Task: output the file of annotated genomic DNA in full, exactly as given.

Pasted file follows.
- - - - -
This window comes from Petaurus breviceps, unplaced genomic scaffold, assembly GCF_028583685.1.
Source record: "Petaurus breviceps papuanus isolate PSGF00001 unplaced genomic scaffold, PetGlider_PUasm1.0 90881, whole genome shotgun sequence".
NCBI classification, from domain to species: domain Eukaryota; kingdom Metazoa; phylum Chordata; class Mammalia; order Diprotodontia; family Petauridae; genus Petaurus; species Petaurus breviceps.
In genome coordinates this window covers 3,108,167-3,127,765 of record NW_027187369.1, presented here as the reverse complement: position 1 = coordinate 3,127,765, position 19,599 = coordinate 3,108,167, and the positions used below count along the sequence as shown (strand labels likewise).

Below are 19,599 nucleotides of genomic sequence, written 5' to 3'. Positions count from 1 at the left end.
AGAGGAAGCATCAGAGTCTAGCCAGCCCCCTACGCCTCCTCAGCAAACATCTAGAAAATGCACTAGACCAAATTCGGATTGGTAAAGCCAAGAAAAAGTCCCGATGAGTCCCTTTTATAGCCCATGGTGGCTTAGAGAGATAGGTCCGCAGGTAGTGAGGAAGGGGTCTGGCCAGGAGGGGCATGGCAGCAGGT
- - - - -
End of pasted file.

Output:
This window comes from Petaurus breviceps, unplaced genomic scaffold, assembly GCF_028583685.1.
Source record: "Petaurus breviceps papuanus isolate PSGF00001 unplaced genomic scaffold, PetGlider_PUasm1.0 90881, whole genome shotgun sequence".
NCBI classification, from domain to species: domain Eukaryota; kingdom Metazoa; phylum Chordata; class Mammalia; order Diprotodontia; family Petauridae; genus Petaurus; species Petaurus breviceps.
In genome coordinates this window covers 3,108,167-3,127,765 of record NW_027187369.1, presented here as the reverse complement: position 1 = coordinate 3,127,765, position 19,599 = coordinate 3,108,167, and the positions used below count along the sequence as shown (strand labels likewise).

Below are 19,599 nucleotides of genomic sequence, written 5' to 3'. Positions count from 1 at the left end.
AGAGGAAGCATCAGAGTCTAGCCAGCCCCCTACGCCTCCTCAGCAAACATCTAGAAAATGCACTAGACCAAATTCGGATTGGTAAAGCCAAGAAAAAGTCCCGATGAGTCCCTTTTATAGCCCATGGTGGCTTAGAGAGATAGGTCCGCAGGTAGTGAGGAAGGGGTCTGGCCAGGAGGGGCATGGCAGCAGGT